Punishing the truth

  1. Por favor
  2. Salvation & damnation. Period.
  3. The Truth will be punished
  4. Limited ambitions
  5. A word to the wastrels
  6. Pew projections
  7. Promise & Reality
  8. 15 seconds, assumes a lot


In 1968, I spent 6 weeks touring Western Europe and the British Isles with the Wheaton College Men’s Glee Club. At that point, my Spanish language skills only had about six months’ accumulation of rust, and my Barcelona hosts loved telling me jokes. Many focused on Chinese or death by hanging.

One host told me a twofer: a man condemned to be hung was asked for his last wish: “Enough time to learn Chinese” was his reply. (Mic drop)

If there is one theme that threads its way through the great sweep of the Chinese tradition, it is a tragic recognition that the world we live in is not designed to reward the life most worth living. It is found in the opening pages of Sima Qian’s historical masterwork. It is coded into the biography of Confucius, and debated by all of his intellectual heirs. Attempts to reconcile the pressures of the world with the honest life were made by the Mohist philosophers; the attempt was proclaimed impossible by both Daoistsand Legalists (though for opposite reasons). The first named poet in Chinese history is survived by one poem, a lament on this theme. Be it the rural escapes of Tao Qian,  the drunken withdrawals of Li Bai, or the stubborn realism of Du Fu, this dilemma inspired the greatest of China’s poets in the millennia that followed. The great Chinese novels are obsessed with the topic: Romance of the Three Kingdoms and Outlaws of the Marsh ask if one can live righteously in ages of corruption and violence; The Scholars (and less obviously, Journey to the Westviciously satire those who try to do the same in ages of corruption and peace. The beautiful, sorrow-filled Dream of the Red Chamber embraces this tragedy as Chinese women lived it. And so on right into the modern era. At the turn of the 20th century, Lu Xun kicked off modern Chinese literature with a short story that paints Chinese social life as a choice between becoming a monster or being considered insane. These are just the most famous names of a 3,000 year tradition. To neglect it is to neglect a well of experience seemingly prepared for our day.

(The Scholar’s Stage, Everything is Worse in China. H/T Rod Dreher)

Señor, concédeme suficiente tiempo para aprender el idioma chino, por favor. (50 years of rust plus Google Translate)


The truth is that the Church, as Church, has no pastoral interest in the LGBT bloc apart from her concern that those who compose it be protected from sin contemplated and rescued from sin committed—precisely the same concern she shows for everybody else. That is to say, the Church is concerned with the prospect of salvation and damnation, and persons with a propensity for a particular sin engage her pastoral solicitude in the degree that the sin is grave and the propensity stubborn. She wants us to get to heaven.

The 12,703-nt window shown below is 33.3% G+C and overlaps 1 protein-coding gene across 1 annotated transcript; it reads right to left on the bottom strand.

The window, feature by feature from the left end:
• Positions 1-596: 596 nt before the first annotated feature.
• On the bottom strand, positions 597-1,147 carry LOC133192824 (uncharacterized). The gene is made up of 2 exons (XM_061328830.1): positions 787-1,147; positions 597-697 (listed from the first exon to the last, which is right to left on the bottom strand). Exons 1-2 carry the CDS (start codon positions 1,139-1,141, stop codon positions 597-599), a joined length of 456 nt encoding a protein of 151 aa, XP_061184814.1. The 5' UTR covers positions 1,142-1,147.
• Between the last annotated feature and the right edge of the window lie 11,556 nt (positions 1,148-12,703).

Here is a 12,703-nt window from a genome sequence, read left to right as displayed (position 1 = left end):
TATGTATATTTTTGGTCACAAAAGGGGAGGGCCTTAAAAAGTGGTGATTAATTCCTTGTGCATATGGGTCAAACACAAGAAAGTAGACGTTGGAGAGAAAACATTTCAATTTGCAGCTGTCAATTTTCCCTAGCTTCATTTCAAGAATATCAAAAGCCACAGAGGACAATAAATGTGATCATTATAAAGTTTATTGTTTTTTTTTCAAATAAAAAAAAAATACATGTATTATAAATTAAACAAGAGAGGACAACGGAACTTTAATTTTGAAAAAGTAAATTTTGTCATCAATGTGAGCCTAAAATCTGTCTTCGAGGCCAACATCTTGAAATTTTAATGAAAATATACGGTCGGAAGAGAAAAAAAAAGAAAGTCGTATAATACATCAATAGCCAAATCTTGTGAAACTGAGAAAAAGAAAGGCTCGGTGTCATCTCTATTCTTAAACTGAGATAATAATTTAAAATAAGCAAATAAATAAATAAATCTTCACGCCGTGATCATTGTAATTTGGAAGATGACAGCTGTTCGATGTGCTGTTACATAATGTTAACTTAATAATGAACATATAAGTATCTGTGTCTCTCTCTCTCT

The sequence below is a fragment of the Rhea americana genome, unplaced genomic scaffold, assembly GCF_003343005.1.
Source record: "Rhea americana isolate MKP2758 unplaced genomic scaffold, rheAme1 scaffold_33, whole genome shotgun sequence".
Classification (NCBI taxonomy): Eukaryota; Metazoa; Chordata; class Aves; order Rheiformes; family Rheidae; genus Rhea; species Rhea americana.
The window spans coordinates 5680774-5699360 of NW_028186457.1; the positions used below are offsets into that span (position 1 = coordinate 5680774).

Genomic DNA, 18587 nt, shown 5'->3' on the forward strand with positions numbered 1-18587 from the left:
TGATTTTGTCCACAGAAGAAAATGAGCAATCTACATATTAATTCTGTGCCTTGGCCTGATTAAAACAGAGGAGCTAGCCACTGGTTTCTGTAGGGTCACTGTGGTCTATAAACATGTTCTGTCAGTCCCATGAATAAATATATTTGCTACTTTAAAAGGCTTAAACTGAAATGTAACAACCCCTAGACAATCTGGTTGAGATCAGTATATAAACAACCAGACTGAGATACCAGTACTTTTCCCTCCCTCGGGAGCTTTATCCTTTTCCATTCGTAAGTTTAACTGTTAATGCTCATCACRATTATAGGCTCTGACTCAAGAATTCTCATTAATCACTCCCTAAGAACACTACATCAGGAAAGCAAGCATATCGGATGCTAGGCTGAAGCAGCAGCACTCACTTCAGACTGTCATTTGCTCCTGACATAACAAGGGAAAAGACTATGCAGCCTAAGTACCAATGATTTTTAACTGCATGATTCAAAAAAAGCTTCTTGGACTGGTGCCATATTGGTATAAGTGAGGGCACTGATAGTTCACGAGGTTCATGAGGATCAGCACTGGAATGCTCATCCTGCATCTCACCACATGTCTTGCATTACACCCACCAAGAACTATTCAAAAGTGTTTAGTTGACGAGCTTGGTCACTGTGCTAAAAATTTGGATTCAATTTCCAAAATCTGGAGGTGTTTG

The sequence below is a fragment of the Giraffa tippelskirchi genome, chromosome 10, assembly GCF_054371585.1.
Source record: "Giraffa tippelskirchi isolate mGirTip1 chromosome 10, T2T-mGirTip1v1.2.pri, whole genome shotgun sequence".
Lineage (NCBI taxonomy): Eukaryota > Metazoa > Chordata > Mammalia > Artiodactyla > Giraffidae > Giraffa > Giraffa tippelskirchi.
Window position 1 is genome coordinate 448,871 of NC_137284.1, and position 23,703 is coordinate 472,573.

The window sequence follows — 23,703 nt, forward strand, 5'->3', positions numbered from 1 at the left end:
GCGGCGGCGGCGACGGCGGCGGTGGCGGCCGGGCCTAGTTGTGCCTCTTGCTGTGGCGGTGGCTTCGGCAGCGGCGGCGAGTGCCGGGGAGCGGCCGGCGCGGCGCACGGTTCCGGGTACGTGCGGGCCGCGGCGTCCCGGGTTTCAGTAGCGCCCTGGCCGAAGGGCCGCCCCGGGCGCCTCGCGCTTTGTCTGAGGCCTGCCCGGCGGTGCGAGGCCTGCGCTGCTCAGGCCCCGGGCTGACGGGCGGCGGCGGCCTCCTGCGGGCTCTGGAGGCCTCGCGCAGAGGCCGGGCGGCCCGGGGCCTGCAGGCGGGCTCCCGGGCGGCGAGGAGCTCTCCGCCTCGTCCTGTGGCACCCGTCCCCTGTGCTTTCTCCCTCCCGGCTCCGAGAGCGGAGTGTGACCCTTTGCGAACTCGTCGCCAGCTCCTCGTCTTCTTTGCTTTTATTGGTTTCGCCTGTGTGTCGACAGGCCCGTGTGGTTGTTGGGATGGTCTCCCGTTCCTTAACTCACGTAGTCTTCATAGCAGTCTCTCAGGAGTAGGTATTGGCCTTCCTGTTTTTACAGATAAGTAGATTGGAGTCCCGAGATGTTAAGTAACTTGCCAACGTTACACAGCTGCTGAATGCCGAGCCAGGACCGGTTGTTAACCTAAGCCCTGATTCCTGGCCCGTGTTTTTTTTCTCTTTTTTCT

(Paul V. Mankowski, SJ, Pontifex Minimus, a review of James Martin, SJ’s Building a Bridge) Mankowki is admirably succinct and, for my tastes, devastating toward a book whose author orthodox Catholics seem to distrust pretty thoroughly.

I have emulated his brevity by quoting only what I see as the core theme, but I commend the whole surprisingly short piece, with the caveat that a paywall may bar you for now.


It was the girls’ state championship track meet in Connecticut. A Cromwell High School freshman who calls himself Andraya Yearwood and “identifies” as female sped to victory in the 100- and 200-meter races. The 2016 winner, Sarah Hall, now a junior, came in second. She had this to say to reporters after being vanquished by a male runner that the State of Connecticut calls a female runner: “I can’t really say what I want to say, but there’s not much I can do about it.” Her succinct words capture the depth of the perversion that transgender ideology will impose upon us all. We will have to accommodate ourselves to lies, knowing that truthful words will be punished.

(R.R. Reno, Same paywall caveat as previous item.)


Which brings to mind a talk last month at a small bookshop in Chelsea. The author of a new study of Pascal made a presentation. Clearly, she lacked theological sympathy for Pascal’s rigorously orthodox Christian beliefs, to say nothing of his Jansenism, but she was not biblically illiterate. Nevertheless, during the course of her remarks, she reported that she admired Pascal because of the restlessness of his mind. “He was never bored.” That commendation epitomizes our secular age and its limited ambitions. We cannot hope to rest in the eternal and take repose in a lasting joy. Instead, we must make do with a more modest imperative: Never be bored!

(R.R. Reno, yeah, da paywall)


Indiana ran a $2 billion surplus last year. The pot-stirrers at TV-18 bestirred themselves to their customary remote location for finding the “man on the street behind the wheel of his car,” the BP station at Sagamore Parkway and Yeager Road, a block from the WLFI main studio, to seek, and find, people who thought we should spend it now on this and that.

I have just one word of advice for such folks: Illinois.



The promise:  “I will fight for their passage within the first 100 days of my Administration.”

The reality:  “I will golf and Tweet about trifles while such Bills die on the vine.”


Discuss. (H/T R.R. Reno)

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Fiat justitia ruat caelum

There is no epistemological Switzerland. (Via Mars Hill Audio Journal Volume 134)

Some succinct standing advice on recurring themes.